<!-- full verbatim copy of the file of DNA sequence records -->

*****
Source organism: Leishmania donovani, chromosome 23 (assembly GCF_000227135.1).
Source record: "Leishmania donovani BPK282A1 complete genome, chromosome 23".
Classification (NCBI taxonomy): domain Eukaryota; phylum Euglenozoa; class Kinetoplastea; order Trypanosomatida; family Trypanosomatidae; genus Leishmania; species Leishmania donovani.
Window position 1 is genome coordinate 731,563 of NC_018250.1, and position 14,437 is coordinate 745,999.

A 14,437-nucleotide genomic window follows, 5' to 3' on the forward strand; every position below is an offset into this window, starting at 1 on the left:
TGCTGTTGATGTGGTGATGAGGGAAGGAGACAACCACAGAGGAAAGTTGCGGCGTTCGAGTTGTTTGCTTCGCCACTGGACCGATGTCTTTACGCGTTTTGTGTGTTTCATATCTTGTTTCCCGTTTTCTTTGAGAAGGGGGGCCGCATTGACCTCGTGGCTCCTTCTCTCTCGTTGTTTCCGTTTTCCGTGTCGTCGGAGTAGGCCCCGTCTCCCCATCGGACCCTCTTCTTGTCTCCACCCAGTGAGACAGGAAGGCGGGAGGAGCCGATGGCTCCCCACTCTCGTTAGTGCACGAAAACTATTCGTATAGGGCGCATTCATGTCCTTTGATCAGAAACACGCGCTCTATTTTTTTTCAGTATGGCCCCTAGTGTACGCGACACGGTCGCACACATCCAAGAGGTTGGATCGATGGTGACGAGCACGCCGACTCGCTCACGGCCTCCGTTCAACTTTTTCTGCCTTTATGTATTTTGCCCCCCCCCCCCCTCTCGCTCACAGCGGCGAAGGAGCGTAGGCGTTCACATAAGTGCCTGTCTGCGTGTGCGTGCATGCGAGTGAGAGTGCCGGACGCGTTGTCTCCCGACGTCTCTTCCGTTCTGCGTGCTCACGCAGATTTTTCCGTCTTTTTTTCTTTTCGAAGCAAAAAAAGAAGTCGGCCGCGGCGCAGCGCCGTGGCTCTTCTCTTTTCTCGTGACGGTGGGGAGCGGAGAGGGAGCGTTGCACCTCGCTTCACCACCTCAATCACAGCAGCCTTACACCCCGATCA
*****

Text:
Source organism: Leishmania donovani, chromosome 23 (assembly GCF_000227135.1).
Source record: "Leishmania donovani BPK282A1 complete genome, chromosome 23".
Classification (NCBI taxonomy): domain Eukaryota; phylum Euglenozoa; class Kinetoplastea; order Trypanosomatida; family Trypanosomatidae; genus Leishmania; species Leishmania donovani.
Window position 1 is genome coordinate 731,563 of NC_018250.1, and position 14,437 is coordinate 745,999.

A 14,437-nucleotide genomic window follows, 5' to 3' on the forward strand; every position below is an offset into this window, starting at 1 on the left:
TGCTGTTGATGTGGTGATGAGGGAAGGAGACAACCACAGAGGAAAGTTGCGGCGTTCGAGTTGTTTGCTTCGCCACTGGACCGATGTCTTTACGCGTTTTGTGTGTTTCATATCTTGTTTCCCGTTTTCTTTGAGAAGGGGGGCCGCATTGACCTCGTGGCTCCTTCTCTCTCGTTGTTTCCGTTTTCCGTGTCGTCGGAGTAGGCCCCGTCTCCCCATCGGACCCTCTTCTTGTCTCCACCCAGTGAGACAGGAAGGCGGGAGGAGCCGATGGCTCCCCACTCTCGTTAGTGCACGAAAACTATTCGTATAGGGCGCATTCATGTCCTTTGATCAGAAACACGCGCTCTATTTTTTTTCAGTATGGCCCCTAGTGTACGCGACACGGTCGCACACATCCAAGAGGTTGGATCGATGGTGACGAGCACGCCGACTCGCTCACGGCCTCCGTTCAACTTTTTCTGCCTTTATGTATTTTGCCCCCCCCCCCCCTCTCGCTCACAGCGGCGAAGGAGCGTAGGCGTTCACATAAGTGCCTGTCTGCGTGTGCGTGCATGCGAGTGAGAGTGCCGGACGCGTTGTCTCCCGACGTCTCTTCCGTTCTGCGTGCTCACGCAGATTTTTCCGTCTTTTTTTCTTTTCGAAGCAAAAAAAGAAGTCGGCCGCGGCGCAGCGCCGTGGCTCTTCTCTTTTCTCGTGACGGTGGGGAGCGGAGAGGGAGCGTTGCACCTCGCTTCACCACCTCAATCACAGCAGCCTTACACCCCGATCA